sprichwoertlich deutsch

Sprichwörtlich Deutsch Episode 11 – Den Löffel abgeben

sprichwoertlich deutsch

Welcome to Sprichwörtlich Deutsch, the podcast about German proverbs, idioms and expressions. My name is Kirsten Winkler, and I am your host.

Today’s expression is

Den Löffel abgeben.

Not much vocabulary today. Löffel, der Löffel means spoon. And abgeben is our verb and means to hand something in or over. Hence, the translation of Den Löffel abgeben is … right To hand in the spoon or to hand over the spoon.

You probably noticed that the expression doesn’t start with a nominative case which would be der Löffel. We encountered something similar in Episode 9 of Sprichwörtlich Deutsch and learnt that German sentences or terms can well start with a Dative or Accusative case. Den Löffel is the Accusative case and tell us that this is the direct object. We hand over what? Yes, the spoon, in German den Löffel instead of der Löffel.

Now, let’s decode! Once again we are in the Middle Ages. At that time the spoon was a very important personal belonging and meals were usually served in a big bowl in the middle of the table. People carried their personal spoon with them all the time. The only time when the owner handed in his spoon was when he died.

In the Black Forest region there was even a tradition that the spoon was not handed on to the next person but hung on the wall of the house. If you were a farm hand or day laborer you usually got a spoon from the farmer which needed to be handed in when you moved on.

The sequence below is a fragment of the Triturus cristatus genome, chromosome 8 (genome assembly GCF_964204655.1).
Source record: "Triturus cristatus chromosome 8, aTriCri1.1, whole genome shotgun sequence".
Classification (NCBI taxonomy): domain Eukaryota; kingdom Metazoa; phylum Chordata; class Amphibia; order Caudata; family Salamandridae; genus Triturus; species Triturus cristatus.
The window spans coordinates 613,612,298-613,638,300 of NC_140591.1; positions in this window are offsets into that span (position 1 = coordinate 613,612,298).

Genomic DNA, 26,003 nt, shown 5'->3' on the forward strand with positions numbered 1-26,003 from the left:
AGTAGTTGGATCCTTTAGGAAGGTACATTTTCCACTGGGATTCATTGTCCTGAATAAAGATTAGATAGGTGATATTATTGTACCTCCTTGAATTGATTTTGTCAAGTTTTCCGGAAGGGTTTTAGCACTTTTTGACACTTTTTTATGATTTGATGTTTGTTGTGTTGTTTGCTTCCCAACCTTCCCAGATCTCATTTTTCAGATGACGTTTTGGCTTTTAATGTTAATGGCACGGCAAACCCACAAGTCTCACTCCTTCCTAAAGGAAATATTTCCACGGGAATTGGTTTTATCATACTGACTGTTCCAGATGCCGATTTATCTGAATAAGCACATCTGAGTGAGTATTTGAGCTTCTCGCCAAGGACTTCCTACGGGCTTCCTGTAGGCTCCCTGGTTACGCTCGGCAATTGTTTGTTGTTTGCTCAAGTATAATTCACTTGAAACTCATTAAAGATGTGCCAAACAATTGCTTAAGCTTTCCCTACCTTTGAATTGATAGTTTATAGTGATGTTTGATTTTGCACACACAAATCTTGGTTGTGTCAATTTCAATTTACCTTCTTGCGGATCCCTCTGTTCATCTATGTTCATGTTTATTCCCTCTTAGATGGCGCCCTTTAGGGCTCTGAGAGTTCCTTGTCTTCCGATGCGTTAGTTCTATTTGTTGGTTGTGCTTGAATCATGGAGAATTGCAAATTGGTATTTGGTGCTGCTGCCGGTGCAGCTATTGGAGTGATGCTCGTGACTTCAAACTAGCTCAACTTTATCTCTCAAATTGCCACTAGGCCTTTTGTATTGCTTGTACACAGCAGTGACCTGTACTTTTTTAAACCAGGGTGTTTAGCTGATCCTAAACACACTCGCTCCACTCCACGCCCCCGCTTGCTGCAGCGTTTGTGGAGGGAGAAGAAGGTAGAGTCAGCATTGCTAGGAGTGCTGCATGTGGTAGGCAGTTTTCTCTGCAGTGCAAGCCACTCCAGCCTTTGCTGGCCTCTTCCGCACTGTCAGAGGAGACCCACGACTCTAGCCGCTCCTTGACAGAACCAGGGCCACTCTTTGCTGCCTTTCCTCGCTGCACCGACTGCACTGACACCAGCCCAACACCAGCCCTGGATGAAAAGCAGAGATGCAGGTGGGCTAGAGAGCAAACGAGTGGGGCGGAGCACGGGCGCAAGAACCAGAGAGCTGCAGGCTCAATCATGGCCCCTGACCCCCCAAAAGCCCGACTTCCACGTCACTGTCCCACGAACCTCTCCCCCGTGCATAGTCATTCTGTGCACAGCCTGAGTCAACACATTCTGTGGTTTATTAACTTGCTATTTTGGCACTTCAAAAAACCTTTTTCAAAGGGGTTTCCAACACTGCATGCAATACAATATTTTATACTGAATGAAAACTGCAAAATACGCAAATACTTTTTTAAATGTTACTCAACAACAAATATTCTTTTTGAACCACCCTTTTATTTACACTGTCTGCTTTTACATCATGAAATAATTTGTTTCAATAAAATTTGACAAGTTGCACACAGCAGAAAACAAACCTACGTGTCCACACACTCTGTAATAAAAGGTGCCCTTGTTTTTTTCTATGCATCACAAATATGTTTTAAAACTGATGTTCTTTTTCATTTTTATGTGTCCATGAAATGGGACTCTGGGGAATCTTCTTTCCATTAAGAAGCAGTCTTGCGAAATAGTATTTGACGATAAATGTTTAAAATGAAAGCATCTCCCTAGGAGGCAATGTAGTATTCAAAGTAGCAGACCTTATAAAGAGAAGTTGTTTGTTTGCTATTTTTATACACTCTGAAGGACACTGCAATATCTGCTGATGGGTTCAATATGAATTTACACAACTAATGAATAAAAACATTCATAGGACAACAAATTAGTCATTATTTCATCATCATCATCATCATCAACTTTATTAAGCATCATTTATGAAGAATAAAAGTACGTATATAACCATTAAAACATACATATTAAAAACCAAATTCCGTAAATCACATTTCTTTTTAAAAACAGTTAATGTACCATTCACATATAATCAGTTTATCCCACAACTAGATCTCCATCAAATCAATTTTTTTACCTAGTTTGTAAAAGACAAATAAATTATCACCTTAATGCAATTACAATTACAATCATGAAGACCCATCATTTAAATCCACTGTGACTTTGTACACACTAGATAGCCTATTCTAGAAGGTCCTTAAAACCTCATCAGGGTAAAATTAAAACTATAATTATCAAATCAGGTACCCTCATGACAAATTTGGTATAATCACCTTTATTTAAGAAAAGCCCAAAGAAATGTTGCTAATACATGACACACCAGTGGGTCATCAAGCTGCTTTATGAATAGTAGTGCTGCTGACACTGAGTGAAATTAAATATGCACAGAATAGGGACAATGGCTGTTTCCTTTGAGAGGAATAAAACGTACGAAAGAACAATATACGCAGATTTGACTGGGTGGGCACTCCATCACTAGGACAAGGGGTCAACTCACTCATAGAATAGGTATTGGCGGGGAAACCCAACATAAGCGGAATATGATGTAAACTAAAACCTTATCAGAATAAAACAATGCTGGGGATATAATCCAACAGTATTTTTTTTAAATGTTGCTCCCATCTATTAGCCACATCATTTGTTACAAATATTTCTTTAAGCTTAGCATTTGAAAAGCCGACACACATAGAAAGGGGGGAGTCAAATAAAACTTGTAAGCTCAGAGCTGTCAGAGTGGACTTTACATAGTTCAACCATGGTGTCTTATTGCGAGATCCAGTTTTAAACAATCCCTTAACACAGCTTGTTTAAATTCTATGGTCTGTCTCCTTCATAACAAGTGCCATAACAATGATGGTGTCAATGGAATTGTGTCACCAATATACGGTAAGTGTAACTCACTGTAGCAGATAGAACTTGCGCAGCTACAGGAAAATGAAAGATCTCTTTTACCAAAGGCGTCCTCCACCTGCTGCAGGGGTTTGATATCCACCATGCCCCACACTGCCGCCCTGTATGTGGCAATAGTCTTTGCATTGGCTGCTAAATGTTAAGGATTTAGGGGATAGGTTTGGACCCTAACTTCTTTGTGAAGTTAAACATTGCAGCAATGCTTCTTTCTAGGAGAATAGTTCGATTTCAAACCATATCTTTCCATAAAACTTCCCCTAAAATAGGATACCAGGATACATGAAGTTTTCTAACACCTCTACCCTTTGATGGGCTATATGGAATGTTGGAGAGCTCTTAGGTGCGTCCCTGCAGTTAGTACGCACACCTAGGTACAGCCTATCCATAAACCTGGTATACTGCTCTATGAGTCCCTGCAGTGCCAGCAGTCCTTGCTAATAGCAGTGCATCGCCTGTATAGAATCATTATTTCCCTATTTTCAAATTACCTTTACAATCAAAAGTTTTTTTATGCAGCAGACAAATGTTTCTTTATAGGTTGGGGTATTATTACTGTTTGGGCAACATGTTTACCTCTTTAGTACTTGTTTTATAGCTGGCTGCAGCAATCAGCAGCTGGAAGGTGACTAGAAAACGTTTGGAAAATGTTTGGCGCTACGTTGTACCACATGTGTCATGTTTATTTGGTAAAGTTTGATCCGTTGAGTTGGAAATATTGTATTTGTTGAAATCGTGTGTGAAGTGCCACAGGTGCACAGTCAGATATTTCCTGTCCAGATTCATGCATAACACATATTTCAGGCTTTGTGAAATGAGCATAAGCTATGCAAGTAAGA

Therefore, when Germans say

Er hat den Löffel abgegeben.

we mean that someone died. It is a colloquial expression similar to bite the dust in English. Thus you should be a bit careful when you to use it and with whom. It’s OK to use with friends or family when you talk about someone you don’t really know or when you maybe talk about a pet. But I would advise you not to use it when a family member died, unless you really did not like that person, of course.

And that’s it for today’s episode of Sprichwörtlich Deutsch. Hope you join me next time and don’t forget to subscribe to this podcast either on iTunes or via FairLanguages.com

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Music: Chillin’ With Jeris” by copperhead (feat. Jeris)

  • Tom

    “Bite the dust” is a good metatranslation, but the phrase that came to mind when I read this was “kick the bucket.” The latter probably is even better than the former because it is more generic. “Bite the dust” comes from the Indian wars of the old West (U.S.), and it is used most often when describing a death resulting from conflict, as in war. “Kick the bucket” is applied to death from natural causes. An interesting side story here is the development of the term “bucket list” to describe the list of things a person wants to do before he/she “kicks the bucket.”